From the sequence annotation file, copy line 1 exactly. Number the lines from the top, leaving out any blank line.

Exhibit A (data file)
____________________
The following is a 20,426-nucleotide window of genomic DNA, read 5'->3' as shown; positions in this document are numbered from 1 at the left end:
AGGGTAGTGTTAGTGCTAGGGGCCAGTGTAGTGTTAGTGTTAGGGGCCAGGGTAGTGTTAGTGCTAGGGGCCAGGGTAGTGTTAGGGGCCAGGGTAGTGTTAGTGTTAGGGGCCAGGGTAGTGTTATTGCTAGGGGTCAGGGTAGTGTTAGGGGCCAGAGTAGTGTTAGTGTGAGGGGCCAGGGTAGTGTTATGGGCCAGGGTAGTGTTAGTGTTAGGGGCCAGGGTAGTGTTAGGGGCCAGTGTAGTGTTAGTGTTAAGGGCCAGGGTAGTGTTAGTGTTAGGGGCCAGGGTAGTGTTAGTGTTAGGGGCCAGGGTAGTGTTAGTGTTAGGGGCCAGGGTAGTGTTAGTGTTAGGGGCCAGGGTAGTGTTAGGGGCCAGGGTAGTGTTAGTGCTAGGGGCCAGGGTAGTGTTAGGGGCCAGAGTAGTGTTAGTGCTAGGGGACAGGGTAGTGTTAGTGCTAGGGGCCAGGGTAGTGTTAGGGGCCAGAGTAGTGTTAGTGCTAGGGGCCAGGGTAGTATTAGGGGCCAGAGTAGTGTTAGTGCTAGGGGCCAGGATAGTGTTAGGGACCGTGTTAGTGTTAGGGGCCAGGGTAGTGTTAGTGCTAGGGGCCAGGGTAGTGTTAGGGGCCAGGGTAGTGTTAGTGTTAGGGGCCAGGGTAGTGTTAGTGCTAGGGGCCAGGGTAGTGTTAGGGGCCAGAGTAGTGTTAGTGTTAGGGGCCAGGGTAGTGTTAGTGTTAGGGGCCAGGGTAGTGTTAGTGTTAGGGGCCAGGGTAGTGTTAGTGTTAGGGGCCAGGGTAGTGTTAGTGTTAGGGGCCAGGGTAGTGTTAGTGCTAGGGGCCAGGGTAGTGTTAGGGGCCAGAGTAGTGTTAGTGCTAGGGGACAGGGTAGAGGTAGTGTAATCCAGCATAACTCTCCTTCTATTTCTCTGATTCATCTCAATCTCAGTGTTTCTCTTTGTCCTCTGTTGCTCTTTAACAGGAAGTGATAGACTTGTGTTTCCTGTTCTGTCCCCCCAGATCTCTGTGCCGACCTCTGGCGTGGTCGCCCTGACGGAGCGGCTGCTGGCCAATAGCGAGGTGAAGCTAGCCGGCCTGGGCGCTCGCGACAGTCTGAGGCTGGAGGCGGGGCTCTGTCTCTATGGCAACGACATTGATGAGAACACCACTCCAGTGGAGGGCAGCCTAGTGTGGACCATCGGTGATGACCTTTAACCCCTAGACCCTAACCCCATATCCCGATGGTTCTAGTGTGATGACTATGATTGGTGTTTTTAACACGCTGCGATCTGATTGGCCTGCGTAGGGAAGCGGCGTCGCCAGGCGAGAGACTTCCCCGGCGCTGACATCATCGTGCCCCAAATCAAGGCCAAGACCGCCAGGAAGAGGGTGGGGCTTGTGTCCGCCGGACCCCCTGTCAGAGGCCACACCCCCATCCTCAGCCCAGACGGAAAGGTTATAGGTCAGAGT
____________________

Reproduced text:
The following is a 20,426-nucleotide window of genomic DNA, read 5'->3' as shown; positions in this document are numbered from 1 at the left end: